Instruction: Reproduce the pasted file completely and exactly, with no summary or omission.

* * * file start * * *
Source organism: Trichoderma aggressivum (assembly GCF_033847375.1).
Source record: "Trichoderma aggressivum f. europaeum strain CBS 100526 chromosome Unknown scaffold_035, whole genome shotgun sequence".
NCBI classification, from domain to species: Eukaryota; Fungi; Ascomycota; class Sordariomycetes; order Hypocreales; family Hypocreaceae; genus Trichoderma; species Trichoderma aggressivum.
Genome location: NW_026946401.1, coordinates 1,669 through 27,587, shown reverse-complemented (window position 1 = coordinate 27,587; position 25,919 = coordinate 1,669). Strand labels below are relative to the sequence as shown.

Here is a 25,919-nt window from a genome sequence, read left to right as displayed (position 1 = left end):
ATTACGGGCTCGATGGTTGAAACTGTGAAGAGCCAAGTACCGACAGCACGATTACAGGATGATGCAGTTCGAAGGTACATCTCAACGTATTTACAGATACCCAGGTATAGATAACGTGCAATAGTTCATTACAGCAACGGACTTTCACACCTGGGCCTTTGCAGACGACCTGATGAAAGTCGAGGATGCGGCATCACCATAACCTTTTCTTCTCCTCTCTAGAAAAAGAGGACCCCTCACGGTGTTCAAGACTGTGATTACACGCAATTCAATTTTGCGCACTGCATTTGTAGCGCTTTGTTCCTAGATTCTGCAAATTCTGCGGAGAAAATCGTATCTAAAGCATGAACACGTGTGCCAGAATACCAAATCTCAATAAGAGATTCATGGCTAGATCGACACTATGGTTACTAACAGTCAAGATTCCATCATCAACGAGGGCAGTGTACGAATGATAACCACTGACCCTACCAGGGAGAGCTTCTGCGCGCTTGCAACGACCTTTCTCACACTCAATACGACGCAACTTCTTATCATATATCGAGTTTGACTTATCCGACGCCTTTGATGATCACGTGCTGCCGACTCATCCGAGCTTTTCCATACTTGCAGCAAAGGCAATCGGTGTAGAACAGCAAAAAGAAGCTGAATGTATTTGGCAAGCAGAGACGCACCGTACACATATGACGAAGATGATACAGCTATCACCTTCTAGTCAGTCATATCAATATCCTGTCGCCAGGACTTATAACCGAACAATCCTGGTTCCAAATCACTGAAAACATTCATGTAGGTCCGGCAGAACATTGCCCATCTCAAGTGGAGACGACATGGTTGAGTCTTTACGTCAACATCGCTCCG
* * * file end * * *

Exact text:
Source organism: Trichoderma aggressivum (assembly GCF_033847375.1).
Source record: "Trichoderma aggressivum f. europaeum strain CBS 100526 chromosome Unknown scaffold_035, whole genome shotgun sequence".
NCBI classification, from domain to species: Eukaryota; Fungi; Ascomycota; class Sordariomycetes; order Hypocreales; family Hypocreaceae; genus Trichoderma; species Trichoderma aggressivum.
Genome location: NW_026946401.1, coordinates 1,669 through 27,587, shown reverse-complemented (window position 1 = coordinate 27,587; position 25,919 = coordinate 1,669). Strand labels below are relative to the sequence as shown.

Here is a 25,919-nt window from a genome sequence, read left to right as displayed (position 1 = left end):
ATTACGGGCTCGATGGTTGAAACTGTGAAGAGCCAAGTACCGACAGCACGATTACAGGATGATGCAGTTCGAAGGTACATCTCAACGTATTTACAGATACCCAGGTATAGATAACGTGCAATAGTTCATTACAGCAACGGACTTTCACACCTGGGCCTTTGCAGACGACCTGATGAAAGTCGAGGATGCGGCATCACCATAACCTTTTCTTCTCCTCTCTAGAAAAAGAGGACCCCTCACGGTGTTCAAGACTGTGATTACACGCAATTCAATTTTGCGCACTGCATTTGTAGCGCTTTGTTCCTAGATTCTGCAAATTCTGCGGAGAAAATCGTATCTAAAGCATGAACACGTGTGCCAGAATACCAAATCTCAATAAGAGATTCATGGCTAGATCGACACTATGGTTACTAACAGTCAAGATTCCATCATCAACGAGGGCAGTGTACGAATGATAACCACTGACCCTACCAGGGAGAGCTTCTGCGCGCTTGCAACGACCTTTCTCACACTCAATACGACGCAACTTCTTATCATATATCGAGTTTGACTTATCCGACGCCTTTGATGATCACGTGCTGCCGACTCATCCGAGCTTTTCCATACTTGCAGCAAAGGCAATCGGTGTAGAACAGCAAAAAGAAGCTGAATGTATTTGGCAAGCAGAGACGCACCGTACACATATGACGAAGATGATACAGCTATCACCTTCTAGTCAGTCATATCAATATCCTGTCGCCAGGACTTATAACCGAACAATCCTGGTTCCAAATCACTGAAAACATTCATGTAGGTCCGGCAGAACATTGCCCATCTCAAGTGGAGACGACATGGTTGAGTCTTTACGTCAACATCGCTCCG